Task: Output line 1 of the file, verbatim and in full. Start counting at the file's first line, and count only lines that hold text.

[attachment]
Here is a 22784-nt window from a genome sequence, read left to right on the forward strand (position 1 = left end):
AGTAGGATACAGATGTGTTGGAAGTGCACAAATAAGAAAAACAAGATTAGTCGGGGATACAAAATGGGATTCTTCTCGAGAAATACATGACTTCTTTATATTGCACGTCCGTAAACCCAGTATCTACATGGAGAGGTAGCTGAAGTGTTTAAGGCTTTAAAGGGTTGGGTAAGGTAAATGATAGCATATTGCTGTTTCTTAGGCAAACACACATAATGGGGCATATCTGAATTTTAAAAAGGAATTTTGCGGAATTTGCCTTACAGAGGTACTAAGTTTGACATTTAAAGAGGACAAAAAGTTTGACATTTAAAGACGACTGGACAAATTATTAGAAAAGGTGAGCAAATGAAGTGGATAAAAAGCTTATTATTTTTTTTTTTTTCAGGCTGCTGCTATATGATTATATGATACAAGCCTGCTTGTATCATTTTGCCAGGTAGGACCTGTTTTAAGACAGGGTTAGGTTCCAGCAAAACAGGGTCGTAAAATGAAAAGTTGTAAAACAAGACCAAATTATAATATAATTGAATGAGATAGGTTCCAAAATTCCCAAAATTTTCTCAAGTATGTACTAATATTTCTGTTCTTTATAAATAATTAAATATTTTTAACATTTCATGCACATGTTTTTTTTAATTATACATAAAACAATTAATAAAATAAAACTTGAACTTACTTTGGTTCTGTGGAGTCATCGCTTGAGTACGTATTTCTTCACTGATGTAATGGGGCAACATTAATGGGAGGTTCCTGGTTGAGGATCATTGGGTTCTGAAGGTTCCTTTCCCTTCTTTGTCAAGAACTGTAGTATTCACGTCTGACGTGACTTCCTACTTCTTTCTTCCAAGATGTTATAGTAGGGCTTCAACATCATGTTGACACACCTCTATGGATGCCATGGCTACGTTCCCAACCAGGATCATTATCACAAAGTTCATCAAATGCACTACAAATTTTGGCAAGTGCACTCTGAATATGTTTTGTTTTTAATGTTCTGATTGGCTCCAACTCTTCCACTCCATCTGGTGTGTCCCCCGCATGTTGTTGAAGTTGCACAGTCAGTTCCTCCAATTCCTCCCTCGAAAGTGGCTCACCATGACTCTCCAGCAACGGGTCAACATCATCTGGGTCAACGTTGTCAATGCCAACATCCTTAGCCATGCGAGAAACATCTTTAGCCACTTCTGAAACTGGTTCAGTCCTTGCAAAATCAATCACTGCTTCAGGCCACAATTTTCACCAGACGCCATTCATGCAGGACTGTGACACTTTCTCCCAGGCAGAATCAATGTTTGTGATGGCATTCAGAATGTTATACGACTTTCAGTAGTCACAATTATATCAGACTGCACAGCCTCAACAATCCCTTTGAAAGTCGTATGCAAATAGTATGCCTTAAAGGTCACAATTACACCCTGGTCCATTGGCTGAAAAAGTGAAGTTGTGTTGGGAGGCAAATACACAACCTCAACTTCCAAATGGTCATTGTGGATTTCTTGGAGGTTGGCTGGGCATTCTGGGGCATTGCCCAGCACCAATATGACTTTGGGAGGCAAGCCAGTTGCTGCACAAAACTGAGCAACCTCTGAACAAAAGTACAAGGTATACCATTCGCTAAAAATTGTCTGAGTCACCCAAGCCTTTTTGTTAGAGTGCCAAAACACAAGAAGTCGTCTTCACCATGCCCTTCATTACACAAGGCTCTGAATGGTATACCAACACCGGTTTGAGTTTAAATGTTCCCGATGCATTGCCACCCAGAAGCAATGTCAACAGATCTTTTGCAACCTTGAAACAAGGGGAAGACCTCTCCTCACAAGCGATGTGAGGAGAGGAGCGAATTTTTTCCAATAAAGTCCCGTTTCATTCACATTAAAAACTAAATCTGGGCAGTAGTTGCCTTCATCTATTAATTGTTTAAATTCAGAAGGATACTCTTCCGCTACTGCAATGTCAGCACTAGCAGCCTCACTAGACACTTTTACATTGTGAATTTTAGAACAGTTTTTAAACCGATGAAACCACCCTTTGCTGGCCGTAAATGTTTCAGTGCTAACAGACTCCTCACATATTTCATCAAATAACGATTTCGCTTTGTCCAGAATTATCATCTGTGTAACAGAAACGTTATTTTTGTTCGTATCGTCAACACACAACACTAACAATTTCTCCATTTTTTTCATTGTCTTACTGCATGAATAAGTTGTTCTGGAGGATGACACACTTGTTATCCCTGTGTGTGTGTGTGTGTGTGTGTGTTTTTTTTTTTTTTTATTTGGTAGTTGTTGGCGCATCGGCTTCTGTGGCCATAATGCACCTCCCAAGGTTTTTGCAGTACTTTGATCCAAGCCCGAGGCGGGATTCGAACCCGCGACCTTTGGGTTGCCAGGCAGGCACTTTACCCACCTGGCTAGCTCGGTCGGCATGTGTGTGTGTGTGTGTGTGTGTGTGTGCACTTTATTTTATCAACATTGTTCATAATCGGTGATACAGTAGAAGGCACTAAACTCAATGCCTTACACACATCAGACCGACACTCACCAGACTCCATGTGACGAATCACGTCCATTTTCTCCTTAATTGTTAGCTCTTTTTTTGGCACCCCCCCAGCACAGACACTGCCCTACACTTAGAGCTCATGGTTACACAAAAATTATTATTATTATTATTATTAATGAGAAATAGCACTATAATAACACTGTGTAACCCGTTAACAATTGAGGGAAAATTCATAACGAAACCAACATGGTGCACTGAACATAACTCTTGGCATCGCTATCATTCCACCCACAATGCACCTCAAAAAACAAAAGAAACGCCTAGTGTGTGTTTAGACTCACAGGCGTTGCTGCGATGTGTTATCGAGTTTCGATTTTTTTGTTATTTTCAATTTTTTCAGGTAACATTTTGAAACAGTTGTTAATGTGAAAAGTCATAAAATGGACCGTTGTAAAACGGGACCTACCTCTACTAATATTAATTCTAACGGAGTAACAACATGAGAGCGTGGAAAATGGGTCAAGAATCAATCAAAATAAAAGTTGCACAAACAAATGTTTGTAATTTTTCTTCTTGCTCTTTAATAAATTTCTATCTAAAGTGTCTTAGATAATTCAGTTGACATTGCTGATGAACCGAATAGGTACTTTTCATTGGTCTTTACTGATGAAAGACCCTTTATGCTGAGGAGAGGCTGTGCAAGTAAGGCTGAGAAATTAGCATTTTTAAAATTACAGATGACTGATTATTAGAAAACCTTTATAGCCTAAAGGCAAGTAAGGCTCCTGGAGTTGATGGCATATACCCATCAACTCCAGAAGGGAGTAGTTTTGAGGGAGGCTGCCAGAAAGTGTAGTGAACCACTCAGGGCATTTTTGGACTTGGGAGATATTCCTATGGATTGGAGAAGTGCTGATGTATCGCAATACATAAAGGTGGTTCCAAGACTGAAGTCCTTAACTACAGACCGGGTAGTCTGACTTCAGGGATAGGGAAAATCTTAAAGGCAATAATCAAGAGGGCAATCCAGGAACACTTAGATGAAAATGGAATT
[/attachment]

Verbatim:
Here is a 22784-nt window from a genome sequence, read left to right on the forward strand (position 1 = left end):